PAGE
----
By Rayna Higuchi ’20
TREX is an incredible opportunity to learn about the environment, climate, and how human interactions affect each, but we would be remiss if we came to Hawaii for two weeks and never ventured from the gentle shell of academia. Beyond our daily expeditions and tasks, we have time to spend as we choose, and the instructors have done an excellent job of getting us out to hit up the tourist spots. Although these fun trips are not expressly about learning, a brief internet foray can provide more than enough information to satisfy our curiosities, thereby supplementing our macroscale learning with snapshots of brief, personal, and unique ecosystems.
The first “tourist trap” we fell into was a coffee plantation, and it was completely worth it. There was a small store open for purchase of products that had several samples of freshly brewed coffees. I’ve tried many times to accurately write how incredible it smelled but I can’t; it was simply intoxicating.
Coffee is an interesting crop, both historically and environmentally. When it was first cultivated by humans, it was done using shading techniques that closely follow agroforestry. Shaded growth uses native trees to help protect and shade the coffee plants, maintain the topsoil layer, and help fertilize the ground with their leaves. As this practice was replaced with full-sun growing, which does not use other trees, the environmental benefits of coffee began to fall. Now it is mainly grown similarly to other large-scale crops, with heavy doses of fertilizer and pesticides that damage the surrounding wildlife.
Panorama view of the coffee plantation we visited. I am unsure if these are the actual coffee plants, or another crop that is also grown on the farm. [Photo by Rayna Higuchi ’20]
Black Sand Beaches and Sea Turtles
Monday afternoon, we took a short trip to the Punalu’u Beach. Punalu’u is known both for its special coloring and inhabitants. It is a black sand beach, formed from lava flow hitting the ocean. When the molten rock meets water, it rapidly cools. This sudden drop in temperature and consequent solidification causes the rock to shatter into tiny pieces of volcanic glass. The ocean currents slam at the beach’s shore and continue to break the fragments into smaller and smaller pieces, until you are left with a beach consisting almost entirely of volcanic glass. Walking barefoot was harshly exfoliating, and painful after a few minutes.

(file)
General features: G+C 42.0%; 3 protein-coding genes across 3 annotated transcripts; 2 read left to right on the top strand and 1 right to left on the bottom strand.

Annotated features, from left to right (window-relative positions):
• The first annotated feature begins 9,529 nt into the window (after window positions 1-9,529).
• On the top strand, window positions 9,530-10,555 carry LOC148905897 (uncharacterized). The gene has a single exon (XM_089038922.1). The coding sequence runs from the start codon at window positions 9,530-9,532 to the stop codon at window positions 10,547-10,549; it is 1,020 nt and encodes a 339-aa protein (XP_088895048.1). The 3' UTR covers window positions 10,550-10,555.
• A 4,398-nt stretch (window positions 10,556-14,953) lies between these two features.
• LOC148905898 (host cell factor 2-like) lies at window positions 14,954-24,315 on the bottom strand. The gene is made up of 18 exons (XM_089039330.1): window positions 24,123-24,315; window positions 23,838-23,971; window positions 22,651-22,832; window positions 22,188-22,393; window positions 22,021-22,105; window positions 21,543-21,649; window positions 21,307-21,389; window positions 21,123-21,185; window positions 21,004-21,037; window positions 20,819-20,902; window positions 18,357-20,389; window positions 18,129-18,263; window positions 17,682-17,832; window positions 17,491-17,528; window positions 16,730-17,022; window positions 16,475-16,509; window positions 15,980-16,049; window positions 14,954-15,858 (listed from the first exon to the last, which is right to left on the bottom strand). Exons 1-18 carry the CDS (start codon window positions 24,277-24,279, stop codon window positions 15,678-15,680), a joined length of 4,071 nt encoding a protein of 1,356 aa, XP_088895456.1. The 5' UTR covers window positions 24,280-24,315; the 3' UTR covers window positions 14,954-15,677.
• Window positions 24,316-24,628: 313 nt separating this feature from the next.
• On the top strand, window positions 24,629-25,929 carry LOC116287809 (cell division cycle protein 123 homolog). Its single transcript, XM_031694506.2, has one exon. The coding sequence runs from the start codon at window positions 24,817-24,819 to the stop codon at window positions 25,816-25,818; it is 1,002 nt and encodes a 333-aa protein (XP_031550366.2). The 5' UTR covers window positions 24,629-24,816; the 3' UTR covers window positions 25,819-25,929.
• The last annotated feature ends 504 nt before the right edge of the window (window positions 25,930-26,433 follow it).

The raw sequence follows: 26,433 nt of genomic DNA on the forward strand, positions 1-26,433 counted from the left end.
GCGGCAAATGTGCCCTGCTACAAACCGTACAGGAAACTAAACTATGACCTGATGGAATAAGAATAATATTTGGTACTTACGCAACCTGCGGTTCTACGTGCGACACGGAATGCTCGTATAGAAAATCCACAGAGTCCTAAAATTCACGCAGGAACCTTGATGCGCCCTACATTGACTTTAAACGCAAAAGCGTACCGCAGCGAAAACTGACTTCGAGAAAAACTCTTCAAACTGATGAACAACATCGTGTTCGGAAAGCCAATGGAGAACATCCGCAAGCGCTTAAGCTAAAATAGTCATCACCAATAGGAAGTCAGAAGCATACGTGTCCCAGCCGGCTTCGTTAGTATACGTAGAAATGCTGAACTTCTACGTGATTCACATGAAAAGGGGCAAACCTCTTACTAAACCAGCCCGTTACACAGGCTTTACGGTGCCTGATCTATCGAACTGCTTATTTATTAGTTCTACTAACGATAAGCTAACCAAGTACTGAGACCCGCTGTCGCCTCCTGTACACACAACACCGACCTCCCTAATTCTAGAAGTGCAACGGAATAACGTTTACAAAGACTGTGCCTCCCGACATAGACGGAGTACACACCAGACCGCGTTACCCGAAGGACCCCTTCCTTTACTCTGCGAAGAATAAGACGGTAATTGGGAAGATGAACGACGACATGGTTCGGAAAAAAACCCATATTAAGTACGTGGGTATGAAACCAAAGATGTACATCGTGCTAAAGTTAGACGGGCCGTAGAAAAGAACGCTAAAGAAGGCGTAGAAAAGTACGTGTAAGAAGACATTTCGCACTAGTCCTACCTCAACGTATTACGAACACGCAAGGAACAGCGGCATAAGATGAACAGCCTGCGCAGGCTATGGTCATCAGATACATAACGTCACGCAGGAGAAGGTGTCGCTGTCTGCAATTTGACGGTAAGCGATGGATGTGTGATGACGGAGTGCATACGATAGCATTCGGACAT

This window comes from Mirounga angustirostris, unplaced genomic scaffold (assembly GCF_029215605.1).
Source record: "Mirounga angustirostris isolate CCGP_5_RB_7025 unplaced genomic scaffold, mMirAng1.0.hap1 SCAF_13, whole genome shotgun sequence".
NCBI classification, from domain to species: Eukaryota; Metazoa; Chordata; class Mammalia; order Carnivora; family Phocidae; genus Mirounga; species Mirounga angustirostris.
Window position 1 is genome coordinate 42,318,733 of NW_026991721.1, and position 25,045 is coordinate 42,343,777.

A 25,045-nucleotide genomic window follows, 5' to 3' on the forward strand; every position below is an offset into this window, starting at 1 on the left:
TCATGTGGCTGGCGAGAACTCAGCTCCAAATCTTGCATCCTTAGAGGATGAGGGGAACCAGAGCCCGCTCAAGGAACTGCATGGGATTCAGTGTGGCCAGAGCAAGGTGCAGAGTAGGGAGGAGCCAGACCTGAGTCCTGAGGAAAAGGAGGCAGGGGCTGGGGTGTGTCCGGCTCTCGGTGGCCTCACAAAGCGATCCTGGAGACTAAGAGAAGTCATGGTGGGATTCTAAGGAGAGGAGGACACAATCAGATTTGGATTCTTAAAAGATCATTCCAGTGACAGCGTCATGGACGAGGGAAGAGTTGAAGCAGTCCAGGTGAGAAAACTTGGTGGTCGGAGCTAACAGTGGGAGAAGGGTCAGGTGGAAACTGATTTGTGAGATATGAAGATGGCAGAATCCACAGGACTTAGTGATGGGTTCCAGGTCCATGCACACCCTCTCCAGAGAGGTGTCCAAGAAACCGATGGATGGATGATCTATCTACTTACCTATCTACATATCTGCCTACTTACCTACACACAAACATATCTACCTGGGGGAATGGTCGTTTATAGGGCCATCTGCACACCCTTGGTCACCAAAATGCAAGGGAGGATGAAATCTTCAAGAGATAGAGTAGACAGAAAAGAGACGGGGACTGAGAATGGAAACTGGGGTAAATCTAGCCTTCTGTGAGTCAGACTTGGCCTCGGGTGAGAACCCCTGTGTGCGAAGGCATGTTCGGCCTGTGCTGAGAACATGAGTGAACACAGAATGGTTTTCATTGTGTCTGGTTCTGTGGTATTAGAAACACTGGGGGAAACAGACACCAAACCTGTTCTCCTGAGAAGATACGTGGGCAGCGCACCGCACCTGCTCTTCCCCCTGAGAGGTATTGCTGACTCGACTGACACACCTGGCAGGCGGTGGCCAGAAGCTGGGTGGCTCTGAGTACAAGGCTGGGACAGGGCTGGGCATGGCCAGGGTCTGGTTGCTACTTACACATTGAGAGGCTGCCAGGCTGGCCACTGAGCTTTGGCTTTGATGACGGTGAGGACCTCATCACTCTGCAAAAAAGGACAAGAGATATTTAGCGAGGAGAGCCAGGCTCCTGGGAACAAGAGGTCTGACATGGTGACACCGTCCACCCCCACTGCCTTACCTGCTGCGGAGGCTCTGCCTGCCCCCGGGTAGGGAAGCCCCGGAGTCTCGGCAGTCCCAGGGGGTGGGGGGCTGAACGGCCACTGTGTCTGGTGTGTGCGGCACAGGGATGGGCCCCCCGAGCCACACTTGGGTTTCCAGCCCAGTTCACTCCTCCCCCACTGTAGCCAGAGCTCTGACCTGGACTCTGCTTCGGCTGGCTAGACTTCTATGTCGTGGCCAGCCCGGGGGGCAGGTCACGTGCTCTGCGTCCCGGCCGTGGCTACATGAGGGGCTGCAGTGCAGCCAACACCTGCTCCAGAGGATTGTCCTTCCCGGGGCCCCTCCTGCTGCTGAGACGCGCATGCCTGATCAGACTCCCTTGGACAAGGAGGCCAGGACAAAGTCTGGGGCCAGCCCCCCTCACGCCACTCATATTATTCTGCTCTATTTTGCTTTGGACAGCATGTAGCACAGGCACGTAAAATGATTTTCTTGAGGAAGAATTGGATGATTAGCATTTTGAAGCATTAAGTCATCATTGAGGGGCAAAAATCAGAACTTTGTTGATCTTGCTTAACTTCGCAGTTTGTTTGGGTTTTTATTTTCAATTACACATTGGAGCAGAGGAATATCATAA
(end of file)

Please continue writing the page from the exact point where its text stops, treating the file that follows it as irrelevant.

Even more exciting, along the shoreline we spotted no fewer than 6 green sea turtles asleep in a group. Despite their name, their shells appeared a more grayish color, almost mimicking their surroundings. If we hadn’t been paying attention, they might have just been six very large rocks.
These are an endangered species, and as such require special considerations when encountering humans. We could not approach any closer than 30 feet. Using our camera lenses as telescopes, we could observe a little closer, taking the image below.
Green Sea Turtles asleep on Punalu’u Beach. [Photo by Rayna Higuchi ’20 ]
Each morning, Sierra Rosenzweig (’20, Environmental), Geneva Casalegno (’21, Environmental) and I have gone for a short sunrise run. We begin at 7:00 AM, the listed time for dawn on the weather forecast, and run for a half hour. Lining the path are tall, thin trees that stretch up to block the sky, so we have yet to witness the sun breaching the horizon. After a few minutes, however, it will break over the trees (provided it’s not too cloudy) to give us a brilliant pseudo-sunrise that we like to stop and look at.
Sunrise from the top of a nearby hill. [Photo by Rayna Higuchi ’20]